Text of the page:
Talk:Roxburghshire Towns and Villages M
Makerstoun Church is the only church within the parish. Like many other parishes within the borders Makerstoun is both small (approximately 12 square miles) and reliant on agriculture for employment. The church dates to 1807-8, sits almost centrally in the parish and within the village, at which time the population of the parish is recorded at around 250, the church capacity is around 200 people and the parish population rose to nearly 400 by the mid 1800's. Most of the land occupied by the parish belonged to Sir Thomas and Lady Makdougal Brisbane, the remainder under the ownership of the Duke of Roxburghe. The church is a simple building, basically a rectangular building, plain glass windows and lacks any elaborate decoration, the entrance sitting directly on the roadside. The kirkyard is quite extensive considering the location and population, a quiet and peaceful setting overlooking fields and open countryside.
The records show that in 1326 a church was gifted to Dryburgh Abbey by the Bishop of Glasgow and dedicated to St Cuthbert, though it is likely that a church occupied the site before this date. Maxton Church was almost completely rebuilt in approximately 1812. Although parts of an older building can be found at the west end of the building the addition of the North Aisle in 1866 marked the last phase of alterations.
Melrose Parish Church opened in 1810, a simple square building with large galleries and a central pulpit. Almost totally destroyed by fire in early 1908 only the tower remains from the original building, the new building was dedicated in 1911. The chancel features the only stained glass in the building, the largest (central) section depicts the Crucifixion.
Melrose Abbey is the second abbey to be built at Melrose, the first some four miles away below Scott's View. The present abbey took over a decade to build and was dedicated to the Blessed Virgin in 1146. Along with the abbeys at Dryburgh, Kelso and Newbattle the English forces of Richard II burnt the abbey to the ground (along with many churches and entire villages in the borders region). Rebuilding of Melrose Abbey began soon after the opposing forces left but as was common through the region the fortunes of the abbey were severly curtailed. The remains visible today are those of the rebuilt abbey, the rebuilt sections are over 400 years old, open to the public and still featuring many finely carved figures and details saved from extensive damage by their height.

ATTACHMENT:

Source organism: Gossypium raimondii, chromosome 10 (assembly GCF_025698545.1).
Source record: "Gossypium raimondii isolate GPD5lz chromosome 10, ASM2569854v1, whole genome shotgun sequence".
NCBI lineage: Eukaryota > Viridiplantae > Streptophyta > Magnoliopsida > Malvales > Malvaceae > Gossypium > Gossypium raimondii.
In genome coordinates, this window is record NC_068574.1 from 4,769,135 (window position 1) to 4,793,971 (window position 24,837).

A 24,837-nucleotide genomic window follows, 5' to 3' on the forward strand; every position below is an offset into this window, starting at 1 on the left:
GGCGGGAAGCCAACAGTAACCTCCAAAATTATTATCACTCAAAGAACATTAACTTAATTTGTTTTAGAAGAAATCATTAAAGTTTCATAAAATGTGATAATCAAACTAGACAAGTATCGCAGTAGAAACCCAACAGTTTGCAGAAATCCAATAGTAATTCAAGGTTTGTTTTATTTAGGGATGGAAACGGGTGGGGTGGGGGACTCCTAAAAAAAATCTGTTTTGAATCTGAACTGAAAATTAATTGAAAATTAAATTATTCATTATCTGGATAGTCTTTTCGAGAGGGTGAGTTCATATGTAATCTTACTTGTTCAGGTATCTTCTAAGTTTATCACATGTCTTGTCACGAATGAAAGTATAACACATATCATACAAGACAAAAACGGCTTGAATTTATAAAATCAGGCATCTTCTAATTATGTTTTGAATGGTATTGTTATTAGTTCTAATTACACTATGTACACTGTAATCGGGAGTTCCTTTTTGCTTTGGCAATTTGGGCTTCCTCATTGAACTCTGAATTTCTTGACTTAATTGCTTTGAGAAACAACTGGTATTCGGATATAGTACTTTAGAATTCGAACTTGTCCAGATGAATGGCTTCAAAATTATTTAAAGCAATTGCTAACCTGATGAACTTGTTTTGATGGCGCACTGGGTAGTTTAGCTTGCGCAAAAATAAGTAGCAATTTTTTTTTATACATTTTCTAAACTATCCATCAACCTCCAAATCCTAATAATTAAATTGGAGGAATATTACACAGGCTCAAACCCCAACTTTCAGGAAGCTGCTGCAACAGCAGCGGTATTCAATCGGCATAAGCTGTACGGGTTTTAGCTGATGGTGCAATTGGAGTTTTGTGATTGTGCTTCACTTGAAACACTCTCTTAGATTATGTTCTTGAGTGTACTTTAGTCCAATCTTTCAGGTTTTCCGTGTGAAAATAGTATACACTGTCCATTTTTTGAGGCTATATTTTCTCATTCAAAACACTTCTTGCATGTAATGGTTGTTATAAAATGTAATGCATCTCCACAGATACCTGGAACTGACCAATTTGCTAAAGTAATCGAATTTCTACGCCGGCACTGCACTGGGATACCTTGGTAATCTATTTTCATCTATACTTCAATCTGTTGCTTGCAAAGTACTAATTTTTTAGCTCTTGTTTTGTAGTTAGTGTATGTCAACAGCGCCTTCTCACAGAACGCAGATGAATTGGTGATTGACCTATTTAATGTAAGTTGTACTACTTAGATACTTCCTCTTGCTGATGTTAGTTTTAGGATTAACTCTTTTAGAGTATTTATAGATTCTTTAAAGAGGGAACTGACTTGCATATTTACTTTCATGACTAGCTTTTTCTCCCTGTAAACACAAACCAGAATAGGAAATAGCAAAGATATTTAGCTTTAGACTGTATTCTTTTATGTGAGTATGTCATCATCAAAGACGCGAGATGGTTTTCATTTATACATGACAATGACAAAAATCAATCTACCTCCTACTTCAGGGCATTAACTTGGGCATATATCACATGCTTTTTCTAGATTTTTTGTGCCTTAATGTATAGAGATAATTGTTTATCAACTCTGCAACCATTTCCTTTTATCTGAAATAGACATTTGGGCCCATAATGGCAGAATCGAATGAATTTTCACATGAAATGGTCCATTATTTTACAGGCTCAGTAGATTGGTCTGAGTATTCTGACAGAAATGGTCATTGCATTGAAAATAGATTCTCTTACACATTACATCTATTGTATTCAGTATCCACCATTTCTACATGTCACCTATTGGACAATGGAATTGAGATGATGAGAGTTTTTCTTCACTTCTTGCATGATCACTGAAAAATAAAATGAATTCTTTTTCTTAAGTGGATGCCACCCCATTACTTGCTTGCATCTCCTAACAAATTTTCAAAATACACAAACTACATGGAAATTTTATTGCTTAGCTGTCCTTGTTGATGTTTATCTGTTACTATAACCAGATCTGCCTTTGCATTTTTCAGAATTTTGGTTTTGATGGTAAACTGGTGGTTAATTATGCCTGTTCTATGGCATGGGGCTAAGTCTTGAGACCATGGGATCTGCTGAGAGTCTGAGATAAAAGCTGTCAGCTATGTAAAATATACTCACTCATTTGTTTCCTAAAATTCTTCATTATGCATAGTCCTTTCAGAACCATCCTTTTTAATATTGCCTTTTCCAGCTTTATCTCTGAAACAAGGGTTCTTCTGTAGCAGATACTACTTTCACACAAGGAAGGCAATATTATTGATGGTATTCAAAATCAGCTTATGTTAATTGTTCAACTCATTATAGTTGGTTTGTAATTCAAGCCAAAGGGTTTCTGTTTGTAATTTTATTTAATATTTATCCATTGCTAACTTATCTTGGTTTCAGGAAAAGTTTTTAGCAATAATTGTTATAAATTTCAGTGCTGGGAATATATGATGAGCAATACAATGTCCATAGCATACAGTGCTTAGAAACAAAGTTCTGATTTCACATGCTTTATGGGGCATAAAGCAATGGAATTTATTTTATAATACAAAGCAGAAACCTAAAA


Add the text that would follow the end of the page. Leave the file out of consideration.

Designed by Benjamin Ferrey (although John Henderson is recorded as possible executant architect of the Ferrey design) and constructed between 1846 and 1850 Holy Trinity, Melrose is a nice example of Early English Style architecture. John Henderson (through Henderson and Hay) later made one of his many contributions at a lowlands church with the decorated chancel and transepts in 1900. Other examples of the work by both Henderson and Hay can be found at Galashiels, Kelso and Edinburgh. Stained glass in the chancel is contemporary with the construction date together with mosaic floor.
St Cuthbert RC Church, Melrose was originally constructed as a United Presbyterian building in the mid 1860's. By 1872 the building had been enlarged and the tower was re-designed. The church also served as a Church of Scotland building for a period of time and then known as St Cuthbert's Parish Church before being used by the current Roman Catholic congregation.
Our Lady and St Andrew RC Church, Melrose: Mass was first held at a house in Overhaugh Street in the town before transferring to the Bridge Inn assembly rooms. A chapel was erected in Stirling Street during the early 1850's but was quickly found to be inadequate to cater for the growing numbers of worshippers. The current building photographed here opened in 1858, almost adjacent to the previous chapel, but was not fully completed until the 1870's. Gothic styled and with a capacity of around 400 though the scale of the building suggests the capacity should perhaps be greater. The area has been changed greatly in recent years, the most dramatic changes being the demolition of the nearby railway station and railway lines. Bygone travellers arriving from Edinburgh and Hawick would pass within a few yards of the church as they arrived at the station.
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